Murphy’s Law

“Anything that can go wrong, will go wrong.”

Granted, I can’t say I’m cursed, unlike this wayward baseball team:


Today, with a mere 2.5 weeks left in our summer at ExtremeBlue, we’re enacting a code freeze on our project in preparation for a huge site-wide demo on Thursday, a site-wide Expo next Wednesday, and a national Expo in Armonk, NY on August 10-11.  By the end of the day today, all the major functionality that is in place will remain so (though we’ll take the next several days to polish things up, iron out bugs, and generally make the project ready for the eyes of the execs), and anything that hasn’t made it won’t ever.

So far, it’s been anything but uneventful, and it’s barely passed noon.

Lotus Notes

Actually, I have no issue with Lotus Notes itself.  The problem lies in one of the mail servers: as of this morning, my permissions on the server were mysteriously revoked, along with those of a few of my coworkers (the ones whose accounts are on the same server as mine).  Now, I can no longer access new emails or send anything out.  I’m cut off from the email world.  This isn’t a mission-critical issue, but it is awfully annoying nonetheless.

Dojo, Part 1

Again, no specific issue with Dojo itself.  I am attempting to port instant messaging functionality implemented in one website through Dojo over to our project.  I ran into problems (which wasn’t unexpected), so I created a more thorough testing environment to eliminate variables.

I’ve nearly cloned the environment in which the implementation works correctly, and it refuses to cooperate.  It’s behaving almost as though the codebase is hardwired to work only from this one specific file and nowhere else.  Which is completely contrary to how Dojo functions.

Dojo, Part 2

How in the BLOODY HELL does


work correctly in the first build, setting off a cascade of GET requests for REST-style logins, and yet in the second build it gets a 403 Forbidden error from the REST server?

WHAT THE %(@!*(!@#%#.

Oh, and the login actually works, according to the application server’s LoginHandler. Yet another communication breakdown: SOMEONE FORGOT TO BLOODY TELL DOJO.

Ugh. I need a lolcat.



About Shannon Quinn

Oh hai!
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4 Responses to Murphy’s Law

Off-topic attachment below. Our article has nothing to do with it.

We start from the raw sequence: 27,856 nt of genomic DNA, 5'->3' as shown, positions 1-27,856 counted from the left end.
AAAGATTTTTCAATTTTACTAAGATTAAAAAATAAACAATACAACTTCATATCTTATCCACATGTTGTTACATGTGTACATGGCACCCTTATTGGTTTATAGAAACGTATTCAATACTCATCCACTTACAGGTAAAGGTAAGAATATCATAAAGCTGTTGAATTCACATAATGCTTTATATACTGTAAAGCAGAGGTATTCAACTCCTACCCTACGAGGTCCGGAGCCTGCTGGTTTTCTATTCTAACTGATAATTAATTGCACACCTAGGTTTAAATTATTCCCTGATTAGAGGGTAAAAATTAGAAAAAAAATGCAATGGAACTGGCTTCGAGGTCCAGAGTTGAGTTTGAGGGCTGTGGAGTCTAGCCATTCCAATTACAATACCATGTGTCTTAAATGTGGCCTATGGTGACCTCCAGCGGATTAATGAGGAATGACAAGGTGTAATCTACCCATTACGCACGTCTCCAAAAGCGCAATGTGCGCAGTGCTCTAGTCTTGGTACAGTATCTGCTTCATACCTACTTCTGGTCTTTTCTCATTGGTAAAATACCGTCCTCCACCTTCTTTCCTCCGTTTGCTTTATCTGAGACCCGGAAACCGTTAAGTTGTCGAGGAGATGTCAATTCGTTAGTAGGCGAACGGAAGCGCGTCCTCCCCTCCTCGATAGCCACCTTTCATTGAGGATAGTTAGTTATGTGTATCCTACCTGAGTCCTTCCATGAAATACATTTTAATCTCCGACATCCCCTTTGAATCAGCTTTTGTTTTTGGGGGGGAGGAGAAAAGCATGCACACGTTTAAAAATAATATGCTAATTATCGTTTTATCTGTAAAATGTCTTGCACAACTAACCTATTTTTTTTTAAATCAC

1. eksith says:

    Not to worry. If it doesn’t go wrong now, when it should, it will when it most certainly shouldn’t at all costs. Might as well keep the bottle of Excedrin (incidentally, my new best friend these days) at hand for the duration.

    Aaah the Bartman Incident. Boy, Alou was raving mad after he missed that catch.

    As for ol’ LN. They should have just stuck to Postfix, Dovecot and SquirrelMail 😉
    I know LN can do everything including serve breakfast in bed, but sometimes (*gasp* cliché) “less is more”.

    I’ve never worked with Dojo before, but it sounds like IBM has a particular affinity towards it. I imagine they didn’t settle on this overnight, so it must have some overriding advantage over others.

    Like, say jQuery? Have you done anything extensive with it or MooTools or Prototype?

    • magsol says:

      That is very, very true. I would much rather have had everything that could possibly go wrong actually go wrong then, rather than today when we do a live webcast demo for IBM executives all over the world. 😛

      I was both saddened and somewhat amused that Bartman had to go into asylum. In Florida.

      IBM has a whole department dedicated to expanding and integrating open source initiatives, and Dojo is near the top of that list. What they’ve done with it is nothing short of impressive. Nevertheless, they also make extensive use of all three of the other packages you mentioned.

      Amazing part is, our own project not only uses Dojo, but a second, differently-namespaced Dojo build, jQuery, and Prototype. Yep. Four JS libraries at once. Don’t ask why, it has something to do with legacy code that our summer project didn’t have time to refactor.

      (by the way, any insights as to why, every few months, I have to moderate and re-approve a comment of yours on my blog?)

      • eksith says:

        Good luck on the webcast!

        All this power being transferred to the browser means they want to take a whole new approach to building applications. Maybe somewhere up the food chain, there may be a new initiative toward the Cloud.

        I’ve had other blogs on hold my comments as well. Not sure why it happens. Could be a glitch or maybe because I don’t leave a lot of comments, the system may “forget” whether my profile is safe. After all WP prides itself on being the most “spam free” service out there.

      • magsol says:

        Thank you good sir! The webcast went flawlessly 😀

        I love how much is being done within the browser. I would be perfectly content to spend my life researching and implementing new and creative ways to push the limits of the traditional browser and continue the blurring between browser and desktop that has already begun.

        One word: CLOUD.

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